Lump Sum or Annuity? Consider the Pros, Cons Carefully

Deciding between lump sum and annuity

Most financial advisers would agree that getting a lump sum payout, whether it’s lottery winnings or a lawsuit judgement, is better than getting payments over time through an annuity. But there are both pros and cons to getting all your money at once, and you should weigh the risks carefully against the benefits.

One of the biggest advantages of getting a lump sum payout is that you get your money immediately and can invest it the way you want. When you take an annuity, the money is invested conservatively to guard against losses, which limits the potential upside of the money. Also, if you want to make a large investment, such as buying a business or an apartment complex, the yearly annuity may not be enough to let you do so without borrowing money.

Another advantage to taking a lump sum payment is that you have the money there when you need it, if you run into a bad spot of luck with a health issue or a bad investment, you could wind up in financial distress if you have to wait for your annual annuity payment. Though you can borrow against it, such a move costs money. You also can look into selling your annuity, but that usually comes with a discount on the amount of 10%, not counting any fees. When you have the money at your fingertips, you can tap it as you need it.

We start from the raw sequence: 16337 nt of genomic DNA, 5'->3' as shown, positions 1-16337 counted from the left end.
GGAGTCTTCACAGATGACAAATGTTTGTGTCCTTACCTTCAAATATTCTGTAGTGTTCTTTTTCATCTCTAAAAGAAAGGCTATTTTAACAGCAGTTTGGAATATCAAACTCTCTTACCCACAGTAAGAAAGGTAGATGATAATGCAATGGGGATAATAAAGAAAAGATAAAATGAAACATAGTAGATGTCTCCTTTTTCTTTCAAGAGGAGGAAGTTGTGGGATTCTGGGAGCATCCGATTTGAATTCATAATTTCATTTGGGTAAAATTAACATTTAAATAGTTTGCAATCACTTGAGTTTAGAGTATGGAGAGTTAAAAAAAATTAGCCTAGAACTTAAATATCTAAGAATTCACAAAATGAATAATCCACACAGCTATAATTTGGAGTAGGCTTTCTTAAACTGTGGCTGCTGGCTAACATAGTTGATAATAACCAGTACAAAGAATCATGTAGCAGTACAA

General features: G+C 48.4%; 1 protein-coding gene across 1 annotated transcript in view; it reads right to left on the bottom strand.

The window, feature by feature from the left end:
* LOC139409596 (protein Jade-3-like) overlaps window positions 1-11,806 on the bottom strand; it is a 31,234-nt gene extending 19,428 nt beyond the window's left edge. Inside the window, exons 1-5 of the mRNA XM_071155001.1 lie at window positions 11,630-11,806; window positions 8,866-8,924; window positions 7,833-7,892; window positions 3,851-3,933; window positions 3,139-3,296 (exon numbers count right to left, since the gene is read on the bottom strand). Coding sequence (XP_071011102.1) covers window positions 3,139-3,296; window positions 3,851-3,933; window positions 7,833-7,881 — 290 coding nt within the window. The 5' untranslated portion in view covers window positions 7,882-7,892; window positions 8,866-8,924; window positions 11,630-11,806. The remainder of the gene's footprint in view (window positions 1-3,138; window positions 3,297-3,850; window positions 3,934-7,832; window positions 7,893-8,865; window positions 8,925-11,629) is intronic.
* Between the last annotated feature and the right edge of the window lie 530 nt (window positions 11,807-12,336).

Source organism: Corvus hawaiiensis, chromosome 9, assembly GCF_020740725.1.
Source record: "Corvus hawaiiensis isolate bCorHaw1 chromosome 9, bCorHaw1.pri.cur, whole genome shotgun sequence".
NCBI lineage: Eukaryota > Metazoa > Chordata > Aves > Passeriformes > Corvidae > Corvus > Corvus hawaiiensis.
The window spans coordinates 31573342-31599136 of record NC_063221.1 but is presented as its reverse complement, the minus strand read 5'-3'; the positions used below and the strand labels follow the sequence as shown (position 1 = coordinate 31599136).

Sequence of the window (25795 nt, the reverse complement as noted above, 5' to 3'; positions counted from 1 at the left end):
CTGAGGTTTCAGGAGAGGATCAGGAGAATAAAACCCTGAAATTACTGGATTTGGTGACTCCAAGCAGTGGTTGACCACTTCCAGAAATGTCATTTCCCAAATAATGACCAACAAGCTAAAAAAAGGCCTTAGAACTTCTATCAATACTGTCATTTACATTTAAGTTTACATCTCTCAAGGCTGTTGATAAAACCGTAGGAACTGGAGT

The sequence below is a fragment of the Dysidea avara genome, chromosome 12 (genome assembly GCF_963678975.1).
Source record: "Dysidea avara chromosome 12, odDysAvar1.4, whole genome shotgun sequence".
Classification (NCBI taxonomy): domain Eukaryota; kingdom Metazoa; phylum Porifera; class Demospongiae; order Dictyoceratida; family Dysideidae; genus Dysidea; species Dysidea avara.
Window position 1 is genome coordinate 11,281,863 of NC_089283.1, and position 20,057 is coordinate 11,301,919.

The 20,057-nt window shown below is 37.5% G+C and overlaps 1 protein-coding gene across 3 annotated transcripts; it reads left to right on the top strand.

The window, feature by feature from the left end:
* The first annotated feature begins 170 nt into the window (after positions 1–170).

One of the disadvantages if you opt for a lump sum payout over an annuity is that you usually get less guaranteed money. For example, the lottery payouts you see advertised on billboards and in TV commercials are the total amount you get if you take the annuity option. The jackpot is much lower if you take the lump sum.

Another potential disadvantage when taking a lump sum payment is the potential to lose the money. If you don’t know much about finances and investing, it can be easy to make bad choices, and there also will be any number of unscrupulous people looking to take advantage of you and your newfound wealth. With an annuity, you have a guaranteed income for many years to come. For example, when you win a Powerball or Mega Millions lottery jackpot and take the annuity, you get annual payments that increase each year for 30 years.

One additional potential disadvantage of taking a lump sum is taxes. If you take your winnings all at once, you have to pay all the taxes at once, which usually includes 25% withholding for federal taxes and another 6-9% for state taxes. Taking the annuity option spreads out your tax bill and also could mean lower taxes depending on the amount.

It’s important to take all these factors into consideration when deciding whether getting a lump sum payout is a better option than an annuity.

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